Seborrheic keratosis is a dermatologic condition characterized by wart-like growths that may appear anywhere on the skin, except a person’s palms and soles. Seborrheic keratoses can vary in appearance, but are typically light tan to dark brown, round, and have a waxy or warty stuck-on-the-skin appearance. While they are harmless, some seek treatment for aesthetic purposes and because the growths can become irritated or get caught on clothes and jewelry.
The growths develop in a type of skin cell known as a keratinocyte, which is on the outermost layer of skin (epidermis). While most dermatologists are able to diagnose seborrheic keratosis by appearance alone, a skin biopsy may be performed to rule out worrisome mimicking skin conditions like skin cancer.
Some call seborrheic keratosis growths «the barnacles of aging,» as they commonly appear in middle- to older-age adults.
Symptoms of Seborrheic Keratosis
Seborrheic keratosis is a non-cancerous skin growth that has the following typical characteristics:
- Rests flat against the skin or is raised
- Starts off as a small, round bump that then thickens and develops a waxy or wart-like appearance (although in some cases, the surface is smooth)
- Brown in color, but may also be white, black, yellow, or grey
- Develops anywhere on the skin (e.g., chest, back, face, and neck), but not on the palms and soles
- Appears on its own or within groups
- Ranges in size from a pinpoint to over an inch in diameter
Because only the top skin layer is involved, seborrheic keratosis often has a «pasted-on» appearance, similar to a barnacle. The number of growths typically increases as a person ages.
Seborrheic keratoses are not painful but may itch, especially as a person gets older. If scratched or picked at, the growths can become irritated.
Presence of Other Symptoms
While seborrheic keratosis is considered a benign skin condition, in rare cases, skin cancer (e.g., squamous cell carcinoma or basal cell carcinoma) can arise from cells that are contained with seborrheic keratosis.
Research suggests that people with a suppressed immune system may be at a more increased risk for this phenomenon, which is called a malignant or cancerous transformation of a seborrheic keratosis.
This is why careful observation of these growths by a dermatologist is important, especially if atypical signs are present, such as:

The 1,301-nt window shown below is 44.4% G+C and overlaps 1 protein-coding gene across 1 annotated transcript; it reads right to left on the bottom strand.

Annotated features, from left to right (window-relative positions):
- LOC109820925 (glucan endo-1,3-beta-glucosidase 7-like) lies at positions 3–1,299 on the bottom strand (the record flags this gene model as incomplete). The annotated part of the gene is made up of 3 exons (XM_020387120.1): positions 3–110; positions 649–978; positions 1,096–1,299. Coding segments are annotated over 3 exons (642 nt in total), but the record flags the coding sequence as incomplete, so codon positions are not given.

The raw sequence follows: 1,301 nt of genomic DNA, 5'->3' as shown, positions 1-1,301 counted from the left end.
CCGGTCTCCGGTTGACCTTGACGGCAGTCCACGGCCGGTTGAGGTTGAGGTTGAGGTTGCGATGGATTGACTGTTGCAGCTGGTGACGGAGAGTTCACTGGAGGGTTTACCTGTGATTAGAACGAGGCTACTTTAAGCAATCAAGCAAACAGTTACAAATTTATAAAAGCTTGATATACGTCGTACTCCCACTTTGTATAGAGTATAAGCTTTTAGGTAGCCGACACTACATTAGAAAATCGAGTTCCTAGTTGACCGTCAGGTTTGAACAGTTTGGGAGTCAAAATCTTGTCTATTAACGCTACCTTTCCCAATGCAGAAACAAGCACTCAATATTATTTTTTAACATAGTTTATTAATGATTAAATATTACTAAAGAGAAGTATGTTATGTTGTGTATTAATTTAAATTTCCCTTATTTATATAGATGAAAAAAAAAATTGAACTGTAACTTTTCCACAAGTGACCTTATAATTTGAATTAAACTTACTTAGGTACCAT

- Ulceration (sores)
- Excoriations (scratch marks)
- Bleeding on or around seborrheic keratoses
The precise cause of seborrheic keratosis remains unknown. Experts believe genes play a role, as these growths tend to run in families.
Besides genetics, other factors that may increase a person’s chances for developing seborrheic keratoses include:
- Sunlight exposure
- Chronic friction (this may be why seborrheic keratoses develop in skin folds)
- Exposure to viruses, specifically the human papillomavirus (HPV), although this theory has lost a lot of favor over the years
A dermatologist can usually diagnose seborrheic keratosis simply by its outright appearance or by using a lighted instrument called a dermatoscope.
However, in some instances, if the growth looks suspicious for skin cancer (or there is really any doubt about what the growths are), a skin biopsy will be performed to confirm a diagnosis.
The different types of skin biopsies that may be performed include:
- Shave biopsy, in which the lesion is shaved to remove a tissue sample
- Punch biopsy: A hole-punch-type device removes a narrow cylinder of tissue
- Excisional biopsy (using a scalpel and sutures)
Skin samples are examined under a microscope by a doctor called a pathologist.
If cancer cells are found, additional testing will be needed to determine the stage of the cancer, which will guide treatment.
Seborrheic keratosis is typically not treated unless a person considers the growth to be cosmetically undesirable, uncomfortably itchy, or easily irritated.
The good news is that there are several different treatment options available:
- Cryotherapy with liquid nitrogen: A procedure in which a dermatologist applies liquid nitrogen (an extremely cold liquid) to freeze off the growth.
- Shave excision: A procedure that involves using a sterile razor and a local anesthetic (a numbing agent) to shave off the growth.
- Curettage: A procedure in which an instrument called a curette is used to scoop out the growth from the skin.
- Electrocautery: A procedure in which tissue is burned with an electrical current after a local anesthetic is applied. Sometimes electrocautery is combined with curettage or shave excision.
- Chemical peel: A therapy that involves applying a solution such as trichloroacetic acid to the seborrheic keratosis so that it peels off on its own (chemical peels work by removing the outer layers of the skin).
- Ablative laser treatment: A laser is directed toward the affected skin to remove the seborrheic keratoses.
Research suggests that laser therapy, when compared to cryotherapy, seems to be a better alternative, as it is less likely to cause hyperpigmentation (when removal of the growth leaves a darkening of the skin).
A Word From Verywell
Seborrheic keratosis can sometimes be difficult to distinguish from skin cancer, especially when it first appears. This is why it’s important to not make assumptions about any new spots, patches, or growths that develop on your skin. Instead, be proactive by seeing a dermatologist for a proper diagnosis and treatment plan.